But it seems best to conclude by registering a note of sobriety, as against hopes for transformation. If cultural despair rests on a view of history as being more powerful than individuals, the revolutionary for his part entertains an exaggerated fantasy of world changing. A heady vision of the progressive hereafter in which economic antagonism has been overcome may come to stand in for, and distract him from, the smaller but harder work of living well in this life. The alternative to revolution, which I want to call Stoic, is resolutely this-worldly. It insists on the permanent, local viability of what is best in human beings. In practice, this means seeking out the cracks where individual agency and the love of knowledge can be realized today, in one’s own life.
April 28, 2015 @ 1:29 pm
Yes! But I think of this attitude as mining my environment for what I want. "Seeking out the cracks" seems a bit ratlike.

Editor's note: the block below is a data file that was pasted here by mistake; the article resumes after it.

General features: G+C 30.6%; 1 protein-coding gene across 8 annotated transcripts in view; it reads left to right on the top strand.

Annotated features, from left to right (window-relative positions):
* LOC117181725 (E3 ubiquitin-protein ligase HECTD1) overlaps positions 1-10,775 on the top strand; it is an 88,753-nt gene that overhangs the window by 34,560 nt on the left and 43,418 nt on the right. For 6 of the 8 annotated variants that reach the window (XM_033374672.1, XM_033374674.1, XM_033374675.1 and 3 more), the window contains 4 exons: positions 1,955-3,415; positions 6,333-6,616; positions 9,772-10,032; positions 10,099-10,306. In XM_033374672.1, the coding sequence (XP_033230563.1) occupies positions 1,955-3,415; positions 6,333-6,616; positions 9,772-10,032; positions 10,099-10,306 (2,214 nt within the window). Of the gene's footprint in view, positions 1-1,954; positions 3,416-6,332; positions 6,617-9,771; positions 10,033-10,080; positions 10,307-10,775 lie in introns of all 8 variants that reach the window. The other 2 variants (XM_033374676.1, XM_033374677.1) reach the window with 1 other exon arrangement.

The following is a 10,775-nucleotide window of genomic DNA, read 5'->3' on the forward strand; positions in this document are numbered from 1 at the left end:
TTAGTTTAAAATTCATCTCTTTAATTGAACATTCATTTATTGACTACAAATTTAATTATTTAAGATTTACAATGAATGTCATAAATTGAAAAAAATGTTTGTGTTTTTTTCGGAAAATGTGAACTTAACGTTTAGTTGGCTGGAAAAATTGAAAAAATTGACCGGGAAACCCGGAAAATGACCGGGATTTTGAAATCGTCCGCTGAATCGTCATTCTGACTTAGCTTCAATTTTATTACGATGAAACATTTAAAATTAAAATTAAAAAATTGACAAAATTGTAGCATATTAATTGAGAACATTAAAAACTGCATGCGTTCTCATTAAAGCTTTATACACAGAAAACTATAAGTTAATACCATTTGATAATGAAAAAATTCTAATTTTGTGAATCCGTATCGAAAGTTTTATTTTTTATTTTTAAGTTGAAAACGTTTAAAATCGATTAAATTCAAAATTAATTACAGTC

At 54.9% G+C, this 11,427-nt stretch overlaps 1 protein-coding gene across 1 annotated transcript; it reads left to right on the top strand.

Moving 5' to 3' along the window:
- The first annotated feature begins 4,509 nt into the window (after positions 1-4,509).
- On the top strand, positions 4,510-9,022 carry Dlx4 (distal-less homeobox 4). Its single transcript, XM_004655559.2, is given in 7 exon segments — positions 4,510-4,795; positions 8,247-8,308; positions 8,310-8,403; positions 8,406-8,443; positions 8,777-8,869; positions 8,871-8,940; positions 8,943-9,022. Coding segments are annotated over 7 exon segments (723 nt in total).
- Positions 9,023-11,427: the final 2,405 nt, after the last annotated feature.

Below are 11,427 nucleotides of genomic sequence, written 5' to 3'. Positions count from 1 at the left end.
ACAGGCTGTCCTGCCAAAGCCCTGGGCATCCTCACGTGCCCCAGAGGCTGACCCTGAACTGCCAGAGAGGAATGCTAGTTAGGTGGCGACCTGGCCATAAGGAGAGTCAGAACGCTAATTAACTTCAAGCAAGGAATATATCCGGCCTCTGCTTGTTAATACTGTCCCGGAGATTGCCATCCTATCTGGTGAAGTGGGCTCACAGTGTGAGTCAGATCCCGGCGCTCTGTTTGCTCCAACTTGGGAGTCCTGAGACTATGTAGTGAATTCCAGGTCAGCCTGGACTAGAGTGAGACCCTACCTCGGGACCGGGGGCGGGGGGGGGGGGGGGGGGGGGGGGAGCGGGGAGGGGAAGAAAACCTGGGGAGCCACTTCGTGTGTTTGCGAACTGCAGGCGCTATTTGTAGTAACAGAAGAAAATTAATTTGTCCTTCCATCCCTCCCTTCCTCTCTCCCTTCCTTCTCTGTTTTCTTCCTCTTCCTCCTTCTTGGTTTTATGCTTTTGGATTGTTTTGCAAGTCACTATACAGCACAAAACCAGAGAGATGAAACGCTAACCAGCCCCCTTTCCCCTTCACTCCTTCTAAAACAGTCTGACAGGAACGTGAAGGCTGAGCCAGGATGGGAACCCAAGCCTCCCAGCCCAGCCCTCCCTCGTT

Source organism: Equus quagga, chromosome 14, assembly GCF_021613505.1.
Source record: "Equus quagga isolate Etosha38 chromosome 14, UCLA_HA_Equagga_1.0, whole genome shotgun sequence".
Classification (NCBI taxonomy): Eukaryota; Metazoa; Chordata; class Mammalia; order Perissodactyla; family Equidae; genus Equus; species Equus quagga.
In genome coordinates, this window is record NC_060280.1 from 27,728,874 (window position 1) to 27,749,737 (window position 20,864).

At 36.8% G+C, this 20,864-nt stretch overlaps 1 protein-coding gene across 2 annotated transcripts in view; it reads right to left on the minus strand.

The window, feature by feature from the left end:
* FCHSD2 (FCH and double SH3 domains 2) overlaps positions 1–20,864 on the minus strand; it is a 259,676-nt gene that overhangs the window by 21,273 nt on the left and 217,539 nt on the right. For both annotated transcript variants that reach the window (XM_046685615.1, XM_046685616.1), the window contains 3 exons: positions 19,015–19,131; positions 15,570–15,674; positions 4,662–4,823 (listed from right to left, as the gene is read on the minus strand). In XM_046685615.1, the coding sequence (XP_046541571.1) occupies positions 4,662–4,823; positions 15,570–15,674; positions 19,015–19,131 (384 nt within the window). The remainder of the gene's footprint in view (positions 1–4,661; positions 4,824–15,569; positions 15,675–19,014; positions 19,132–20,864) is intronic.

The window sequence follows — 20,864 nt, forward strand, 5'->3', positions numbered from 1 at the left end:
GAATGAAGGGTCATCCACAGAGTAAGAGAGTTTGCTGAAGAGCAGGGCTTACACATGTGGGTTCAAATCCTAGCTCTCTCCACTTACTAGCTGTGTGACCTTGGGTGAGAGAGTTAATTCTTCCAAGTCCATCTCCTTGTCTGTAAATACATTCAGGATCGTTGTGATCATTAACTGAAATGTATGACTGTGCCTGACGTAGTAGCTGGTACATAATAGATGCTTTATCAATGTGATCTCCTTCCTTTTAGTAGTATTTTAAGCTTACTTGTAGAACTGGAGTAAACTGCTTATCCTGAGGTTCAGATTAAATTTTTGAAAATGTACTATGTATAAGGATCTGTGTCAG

April 28, 2015 @ 8:41 pm
Mining my environment sounds rather…toxic…Noel. Like something a coal company ran by a crazy right winger would do!
April 29, 2015 @ 12:47 am
It was an impressive book. The Oakeshott is strong with this one, as I suspected. Some of his passages on the way "tacit" knowledge of motorcycle mechanics is learned and passed on directly parallel what Oakeshott said about cooking (can't find a good direct link to that).
Personally, the line about seeking out the cracks made me think of Taoist passages about water seeking the lowest level, patiently adjusting to whatever is put in its path, overcoming without needing to assert itself, etc. A person with that attitude doesn't waste time raging at the world for refusing to arrange itself to his liking, he just concentrates on carving out a little space of contentment in the midst of omnipresent confusion and chaos.
April 29, 2015 @ 3:08 pm
My point is that there is good stuff in the world, but it doesn't necessarily fall into your lap. Figure out which direction it is and the best path to get to it. You might have to dig. If things don't work out, at least you tried. That's agency.
There is something to the lowest energy state analogy, but that state is sometimes located on the other side of a hill. Water can't climb, but we can.